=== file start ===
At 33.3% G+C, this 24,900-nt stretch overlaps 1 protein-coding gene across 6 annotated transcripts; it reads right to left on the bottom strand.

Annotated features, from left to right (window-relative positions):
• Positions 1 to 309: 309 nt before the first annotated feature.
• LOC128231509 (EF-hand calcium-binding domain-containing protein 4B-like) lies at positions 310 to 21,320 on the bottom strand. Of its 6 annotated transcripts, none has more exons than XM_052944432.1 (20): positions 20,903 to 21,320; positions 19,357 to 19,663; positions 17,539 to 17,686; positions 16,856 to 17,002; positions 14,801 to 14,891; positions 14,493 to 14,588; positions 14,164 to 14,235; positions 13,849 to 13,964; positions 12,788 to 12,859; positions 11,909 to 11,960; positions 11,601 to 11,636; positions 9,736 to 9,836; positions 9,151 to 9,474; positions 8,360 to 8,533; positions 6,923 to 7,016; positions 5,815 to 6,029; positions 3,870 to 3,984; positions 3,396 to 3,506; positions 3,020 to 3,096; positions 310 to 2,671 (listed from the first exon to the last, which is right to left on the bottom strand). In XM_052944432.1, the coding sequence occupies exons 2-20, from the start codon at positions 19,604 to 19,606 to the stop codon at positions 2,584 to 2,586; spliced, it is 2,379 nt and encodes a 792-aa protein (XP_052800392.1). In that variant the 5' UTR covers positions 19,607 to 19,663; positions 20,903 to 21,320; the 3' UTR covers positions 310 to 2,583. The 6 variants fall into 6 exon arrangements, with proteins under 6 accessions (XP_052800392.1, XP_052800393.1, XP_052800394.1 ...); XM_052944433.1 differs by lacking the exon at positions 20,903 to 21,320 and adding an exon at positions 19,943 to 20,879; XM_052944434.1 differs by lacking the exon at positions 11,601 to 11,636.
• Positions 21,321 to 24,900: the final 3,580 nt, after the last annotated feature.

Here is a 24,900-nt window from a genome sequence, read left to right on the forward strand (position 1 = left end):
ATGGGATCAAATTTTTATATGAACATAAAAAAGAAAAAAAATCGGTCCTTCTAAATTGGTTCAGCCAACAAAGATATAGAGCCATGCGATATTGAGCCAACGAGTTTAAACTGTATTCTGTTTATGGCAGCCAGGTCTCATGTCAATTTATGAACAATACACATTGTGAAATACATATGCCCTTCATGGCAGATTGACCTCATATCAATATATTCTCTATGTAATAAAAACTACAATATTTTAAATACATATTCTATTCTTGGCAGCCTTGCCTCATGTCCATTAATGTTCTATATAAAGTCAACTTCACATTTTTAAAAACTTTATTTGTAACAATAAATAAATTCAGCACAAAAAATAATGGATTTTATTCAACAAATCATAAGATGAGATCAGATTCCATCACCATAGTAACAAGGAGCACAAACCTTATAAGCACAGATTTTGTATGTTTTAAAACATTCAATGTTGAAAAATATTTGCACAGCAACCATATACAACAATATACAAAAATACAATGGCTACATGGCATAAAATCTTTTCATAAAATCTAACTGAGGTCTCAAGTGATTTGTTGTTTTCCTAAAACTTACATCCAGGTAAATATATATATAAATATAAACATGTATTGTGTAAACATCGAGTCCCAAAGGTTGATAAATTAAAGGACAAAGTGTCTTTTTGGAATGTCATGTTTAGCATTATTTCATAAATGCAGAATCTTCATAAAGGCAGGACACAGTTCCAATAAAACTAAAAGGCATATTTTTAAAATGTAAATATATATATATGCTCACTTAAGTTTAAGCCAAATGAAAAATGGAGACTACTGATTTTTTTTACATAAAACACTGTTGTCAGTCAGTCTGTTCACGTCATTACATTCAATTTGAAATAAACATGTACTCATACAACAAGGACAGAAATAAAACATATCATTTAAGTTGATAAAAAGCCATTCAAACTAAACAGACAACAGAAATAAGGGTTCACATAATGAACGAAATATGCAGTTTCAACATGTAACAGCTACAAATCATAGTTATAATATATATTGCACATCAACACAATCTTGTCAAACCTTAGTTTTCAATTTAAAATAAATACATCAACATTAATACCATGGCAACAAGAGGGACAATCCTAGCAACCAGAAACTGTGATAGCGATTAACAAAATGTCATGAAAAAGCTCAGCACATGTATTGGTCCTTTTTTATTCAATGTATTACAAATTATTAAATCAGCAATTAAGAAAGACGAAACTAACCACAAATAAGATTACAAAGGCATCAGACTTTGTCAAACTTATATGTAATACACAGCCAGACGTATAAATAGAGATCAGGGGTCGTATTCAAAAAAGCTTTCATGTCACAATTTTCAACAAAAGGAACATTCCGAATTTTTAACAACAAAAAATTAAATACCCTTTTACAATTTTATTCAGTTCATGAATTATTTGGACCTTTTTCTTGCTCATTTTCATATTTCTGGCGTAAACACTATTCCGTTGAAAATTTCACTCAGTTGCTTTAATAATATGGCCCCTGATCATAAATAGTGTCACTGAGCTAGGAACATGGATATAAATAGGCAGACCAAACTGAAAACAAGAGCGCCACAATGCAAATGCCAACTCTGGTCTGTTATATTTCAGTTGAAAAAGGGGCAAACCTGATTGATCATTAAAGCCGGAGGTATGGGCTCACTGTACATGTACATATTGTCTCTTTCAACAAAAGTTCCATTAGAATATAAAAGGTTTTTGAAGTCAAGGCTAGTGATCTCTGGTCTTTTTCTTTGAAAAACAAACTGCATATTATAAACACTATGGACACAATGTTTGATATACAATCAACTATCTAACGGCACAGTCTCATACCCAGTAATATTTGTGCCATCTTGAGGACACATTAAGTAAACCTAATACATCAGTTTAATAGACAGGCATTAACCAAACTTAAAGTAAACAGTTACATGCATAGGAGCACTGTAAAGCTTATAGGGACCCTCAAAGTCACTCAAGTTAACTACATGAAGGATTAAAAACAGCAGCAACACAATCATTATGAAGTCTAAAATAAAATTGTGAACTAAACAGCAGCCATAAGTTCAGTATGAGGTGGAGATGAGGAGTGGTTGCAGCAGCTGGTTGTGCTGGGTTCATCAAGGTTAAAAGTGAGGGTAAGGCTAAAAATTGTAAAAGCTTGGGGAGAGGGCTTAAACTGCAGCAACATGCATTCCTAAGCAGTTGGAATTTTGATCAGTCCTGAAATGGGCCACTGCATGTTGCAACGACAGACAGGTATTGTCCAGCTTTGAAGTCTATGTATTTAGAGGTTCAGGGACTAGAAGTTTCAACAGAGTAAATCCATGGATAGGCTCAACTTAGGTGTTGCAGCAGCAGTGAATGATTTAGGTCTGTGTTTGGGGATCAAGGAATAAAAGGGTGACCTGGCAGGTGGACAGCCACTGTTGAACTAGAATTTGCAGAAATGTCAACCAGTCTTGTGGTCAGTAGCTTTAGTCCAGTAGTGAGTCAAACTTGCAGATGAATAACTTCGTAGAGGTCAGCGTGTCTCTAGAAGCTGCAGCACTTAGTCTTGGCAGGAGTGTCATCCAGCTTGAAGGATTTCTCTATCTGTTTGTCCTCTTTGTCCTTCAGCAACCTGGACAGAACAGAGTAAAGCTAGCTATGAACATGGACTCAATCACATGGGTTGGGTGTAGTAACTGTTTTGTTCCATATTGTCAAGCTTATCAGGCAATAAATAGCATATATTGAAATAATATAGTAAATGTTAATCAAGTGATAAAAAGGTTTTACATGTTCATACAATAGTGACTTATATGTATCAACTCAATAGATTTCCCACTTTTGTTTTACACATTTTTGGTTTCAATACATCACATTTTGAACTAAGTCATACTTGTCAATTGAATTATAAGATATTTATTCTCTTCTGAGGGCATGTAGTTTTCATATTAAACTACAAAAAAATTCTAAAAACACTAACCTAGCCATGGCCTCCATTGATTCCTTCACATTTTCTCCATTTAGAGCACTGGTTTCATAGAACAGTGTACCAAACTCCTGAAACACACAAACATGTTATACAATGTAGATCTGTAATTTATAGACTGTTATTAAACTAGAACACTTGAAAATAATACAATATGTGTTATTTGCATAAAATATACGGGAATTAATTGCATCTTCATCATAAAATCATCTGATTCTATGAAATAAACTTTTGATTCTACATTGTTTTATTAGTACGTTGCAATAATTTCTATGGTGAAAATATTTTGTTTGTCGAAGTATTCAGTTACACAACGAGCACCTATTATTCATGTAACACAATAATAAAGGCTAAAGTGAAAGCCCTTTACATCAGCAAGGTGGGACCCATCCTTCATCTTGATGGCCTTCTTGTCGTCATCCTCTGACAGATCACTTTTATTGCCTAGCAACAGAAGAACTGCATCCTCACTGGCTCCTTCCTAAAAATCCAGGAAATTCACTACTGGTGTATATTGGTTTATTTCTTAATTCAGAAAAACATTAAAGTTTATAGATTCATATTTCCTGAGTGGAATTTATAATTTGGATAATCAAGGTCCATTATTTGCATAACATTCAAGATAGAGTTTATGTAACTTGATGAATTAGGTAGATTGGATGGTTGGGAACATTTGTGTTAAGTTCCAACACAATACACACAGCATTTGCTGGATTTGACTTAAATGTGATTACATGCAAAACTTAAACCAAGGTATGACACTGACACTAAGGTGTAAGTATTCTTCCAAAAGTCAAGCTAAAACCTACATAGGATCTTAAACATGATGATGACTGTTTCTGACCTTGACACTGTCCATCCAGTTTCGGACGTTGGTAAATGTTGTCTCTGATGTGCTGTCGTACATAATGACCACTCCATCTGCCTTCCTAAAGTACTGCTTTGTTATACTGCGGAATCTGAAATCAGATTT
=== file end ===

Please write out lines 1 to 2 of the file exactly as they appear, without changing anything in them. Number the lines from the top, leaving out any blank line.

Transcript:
At 33.3% G+C, this 24,900-nt stretch overlaps 1 protein-coding gene across 6 annotated transcripts; it reads right to left on the bottom strand.

Annotated features, from left to right (window-relative positions):